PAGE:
The Best Songwriter You’ve Never Heard

When I began posting a few weeks back, I mentioned that I would share not only my poetry and updates regarding new releases but the work that inspires me.

After listing my favorite poetry collections of 2020 in a previous post, I thought it would be interesting to share some choice selections from other mediums. So, today we’re talking music. More specifically, Fionn Regan’s, The End of History.

Released in 2006, I stumbled onto this album after reading a short review in American Songwriter magazine. Regan, an Irish songwriter, was likely included in the magazine due to his association with the Nashville based label, Lost Highway. Upon first listen, I knew I’d found something extraordinary.

For me, it was all there, the apparent mastery of his instrument, the simple but effective vocal delivery, the ambiguous lyrics. It felt both modern and from another time altogether. I could close my eyes and picture the Irish countryside or a dense forest. It oozed with mystery and captured my imagination as few things had before.

I remember thinking to myself, ‘How am I the only person I know listening to this?’ I still don’t have an acceptable answer to that question. This album obviously stood head and shoulders above most of the music I’d discovered, and, at least stateside, it was seemingly met with indifference. My friends would suffer many drunken ramblings concerning this injustice. God Bless them for their patience.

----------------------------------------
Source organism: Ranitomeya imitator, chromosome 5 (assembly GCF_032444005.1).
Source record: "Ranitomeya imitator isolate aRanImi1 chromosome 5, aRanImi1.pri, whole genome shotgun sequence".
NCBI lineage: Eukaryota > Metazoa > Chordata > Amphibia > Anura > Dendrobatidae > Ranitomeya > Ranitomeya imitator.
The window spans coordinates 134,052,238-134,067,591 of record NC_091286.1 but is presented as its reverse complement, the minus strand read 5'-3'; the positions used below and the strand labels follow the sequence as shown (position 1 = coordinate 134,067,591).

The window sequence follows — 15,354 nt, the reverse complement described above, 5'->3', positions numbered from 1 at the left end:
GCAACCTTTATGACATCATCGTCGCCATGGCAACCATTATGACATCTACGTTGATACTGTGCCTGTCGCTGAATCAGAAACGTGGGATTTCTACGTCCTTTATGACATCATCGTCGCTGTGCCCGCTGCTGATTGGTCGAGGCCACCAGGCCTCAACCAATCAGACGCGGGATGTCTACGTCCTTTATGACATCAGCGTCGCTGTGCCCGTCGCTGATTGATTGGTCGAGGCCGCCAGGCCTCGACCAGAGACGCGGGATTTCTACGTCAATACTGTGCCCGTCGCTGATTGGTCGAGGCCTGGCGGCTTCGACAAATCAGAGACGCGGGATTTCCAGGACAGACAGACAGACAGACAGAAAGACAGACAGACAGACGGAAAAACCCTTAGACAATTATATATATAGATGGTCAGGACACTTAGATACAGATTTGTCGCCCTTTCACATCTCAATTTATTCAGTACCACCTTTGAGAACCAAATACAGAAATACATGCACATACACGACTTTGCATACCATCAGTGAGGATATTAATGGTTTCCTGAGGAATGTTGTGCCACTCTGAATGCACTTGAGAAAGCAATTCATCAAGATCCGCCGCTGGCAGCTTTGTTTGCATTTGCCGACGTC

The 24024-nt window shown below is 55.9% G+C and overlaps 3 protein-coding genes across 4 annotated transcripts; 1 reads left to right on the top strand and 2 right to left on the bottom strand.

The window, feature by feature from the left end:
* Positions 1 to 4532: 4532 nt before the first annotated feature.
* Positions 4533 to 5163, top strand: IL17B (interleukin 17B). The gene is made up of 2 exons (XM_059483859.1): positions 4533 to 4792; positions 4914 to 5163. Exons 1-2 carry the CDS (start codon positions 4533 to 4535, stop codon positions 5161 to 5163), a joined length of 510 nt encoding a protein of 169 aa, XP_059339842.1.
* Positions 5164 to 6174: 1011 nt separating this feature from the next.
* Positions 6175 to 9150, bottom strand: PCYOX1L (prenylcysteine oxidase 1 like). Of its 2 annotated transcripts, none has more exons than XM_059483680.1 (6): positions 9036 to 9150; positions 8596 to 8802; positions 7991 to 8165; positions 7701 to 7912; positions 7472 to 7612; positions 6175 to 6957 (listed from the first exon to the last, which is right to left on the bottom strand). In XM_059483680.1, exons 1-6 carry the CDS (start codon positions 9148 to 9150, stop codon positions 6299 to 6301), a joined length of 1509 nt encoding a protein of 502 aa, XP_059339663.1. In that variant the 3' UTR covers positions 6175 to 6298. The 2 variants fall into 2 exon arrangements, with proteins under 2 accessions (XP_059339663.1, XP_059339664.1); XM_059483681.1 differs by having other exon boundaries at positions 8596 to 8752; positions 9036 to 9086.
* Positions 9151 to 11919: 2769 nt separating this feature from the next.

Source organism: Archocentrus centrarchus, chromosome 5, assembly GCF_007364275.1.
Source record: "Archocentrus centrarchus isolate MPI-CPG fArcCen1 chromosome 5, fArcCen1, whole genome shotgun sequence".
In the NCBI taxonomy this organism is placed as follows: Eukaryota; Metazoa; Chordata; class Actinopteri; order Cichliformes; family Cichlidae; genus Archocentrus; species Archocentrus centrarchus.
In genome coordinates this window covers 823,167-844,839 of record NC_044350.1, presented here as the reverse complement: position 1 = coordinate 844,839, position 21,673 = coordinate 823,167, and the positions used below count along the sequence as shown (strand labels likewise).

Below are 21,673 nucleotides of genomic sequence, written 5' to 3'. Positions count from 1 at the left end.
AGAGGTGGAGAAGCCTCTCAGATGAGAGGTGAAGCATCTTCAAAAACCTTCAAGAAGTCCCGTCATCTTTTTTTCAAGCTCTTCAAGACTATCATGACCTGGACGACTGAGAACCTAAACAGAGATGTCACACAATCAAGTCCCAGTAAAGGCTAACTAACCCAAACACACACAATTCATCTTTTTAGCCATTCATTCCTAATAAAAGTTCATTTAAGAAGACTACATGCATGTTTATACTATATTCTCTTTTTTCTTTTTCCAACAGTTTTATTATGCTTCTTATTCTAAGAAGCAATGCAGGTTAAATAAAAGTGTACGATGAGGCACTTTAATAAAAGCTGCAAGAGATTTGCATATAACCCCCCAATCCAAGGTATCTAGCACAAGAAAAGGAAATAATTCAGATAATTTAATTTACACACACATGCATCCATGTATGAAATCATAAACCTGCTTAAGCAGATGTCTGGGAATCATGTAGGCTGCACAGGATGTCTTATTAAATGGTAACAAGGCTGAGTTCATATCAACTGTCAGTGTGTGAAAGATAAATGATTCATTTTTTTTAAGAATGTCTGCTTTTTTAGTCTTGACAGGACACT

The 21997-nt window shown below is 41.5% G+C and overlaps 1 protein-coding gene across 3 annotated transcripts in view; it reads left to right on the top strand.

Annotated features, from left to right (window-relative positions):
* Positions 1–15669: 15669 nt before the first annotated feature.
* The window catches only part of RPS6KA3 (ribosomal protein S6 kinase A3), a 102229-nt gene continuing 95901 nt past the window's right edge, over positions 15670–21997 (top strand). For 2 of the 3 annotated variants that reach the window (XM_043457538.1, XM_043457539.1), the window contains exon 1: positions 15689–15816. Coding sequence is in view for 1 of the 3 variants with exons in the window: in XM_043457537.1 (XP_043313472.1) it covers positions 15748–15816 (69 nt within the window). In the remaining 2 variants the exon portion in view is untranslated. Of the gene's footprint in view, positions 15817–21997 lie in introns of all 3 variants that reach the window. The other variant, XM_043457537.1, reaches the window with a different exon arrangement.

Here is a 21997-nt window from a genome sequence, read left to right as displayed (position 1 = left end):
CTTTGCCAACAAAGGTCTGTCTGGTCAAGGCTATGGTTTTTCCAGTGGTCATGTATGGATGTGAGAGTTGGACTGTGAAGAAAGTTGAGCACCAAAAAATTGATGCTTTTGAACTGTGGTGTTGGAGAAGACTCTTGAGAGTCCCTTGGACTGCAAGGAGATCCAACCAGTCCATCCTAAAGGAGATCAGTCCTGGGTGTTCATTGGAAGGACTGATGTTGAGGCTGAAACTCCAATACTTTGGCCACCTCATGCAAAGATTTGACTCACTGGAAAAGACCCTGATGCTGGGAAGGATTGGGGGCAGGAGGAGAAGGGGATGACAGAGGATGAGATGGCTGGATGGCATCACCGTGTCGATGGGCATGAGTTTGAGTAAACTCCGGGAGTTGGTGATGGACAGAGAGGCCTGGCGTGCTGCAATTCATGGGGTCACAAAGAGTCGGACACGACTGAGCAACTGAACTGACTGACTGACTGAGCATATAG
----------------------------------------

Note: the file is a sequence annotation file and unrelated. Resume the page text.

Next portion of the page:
The album received considerable praise overseas, being nominated for the Mercury Prize for Best Album released in the United Kingdom by a British or Irish act. I have no idea how far Regan’s influence reaches across the pond, but I do know he’s been able to release a steady stream of brilliant albums since The End of History.

So, as I stand at the brink of rambling, I will close by saying, If you haven’t heard this album and enjoy singer/songwriter/folk music, do yourself the enormous favor of getting on your streaming platform of choice and right the scales of justice.

Fourteen years later, I’m still listening and still unable to wipe the smile from my face. Enjoy.

A Bit About Me


As I’m new to the WordPress platform, I thought it appropriate not only to begin posting some of my work but to introduce myself properly. My name is Brandon White; I’m a poet, songwriter, and digital artist from the Fort Smith, Arkansas area. I’m a husband, father of twin girls, dog daddy, and a bit of an obsessive creative.

I began my work at the age of 14 (I’m 34 now) after falling in love with the craft of songwriting. I would spend the next eleven years of my life pursuing my musical goals, meeting and working with some amazing people, playing a ton of shows, and raging against the unfair practices of the music business while also wishing for my turn in the spotlight.

After marrying my lovely wife, Kenzie, in 2012, I would continue to pursue my musical dreams until 2016, when tragic circumstances befell my family. My father, my best friend, was diagnosed with cancer for a second time. His first brush with lymphoma came around the time that Kenzie and I were married. He made his way to MD Anderson in Houston, Texas, began treatment, and breezed through it as if cancer were nothing more than a common cold. He would walk the halls with Black Sabbath blaring on his iPhone and never missed an opportunity to remind someone that he was, in fact, the real Iron Man.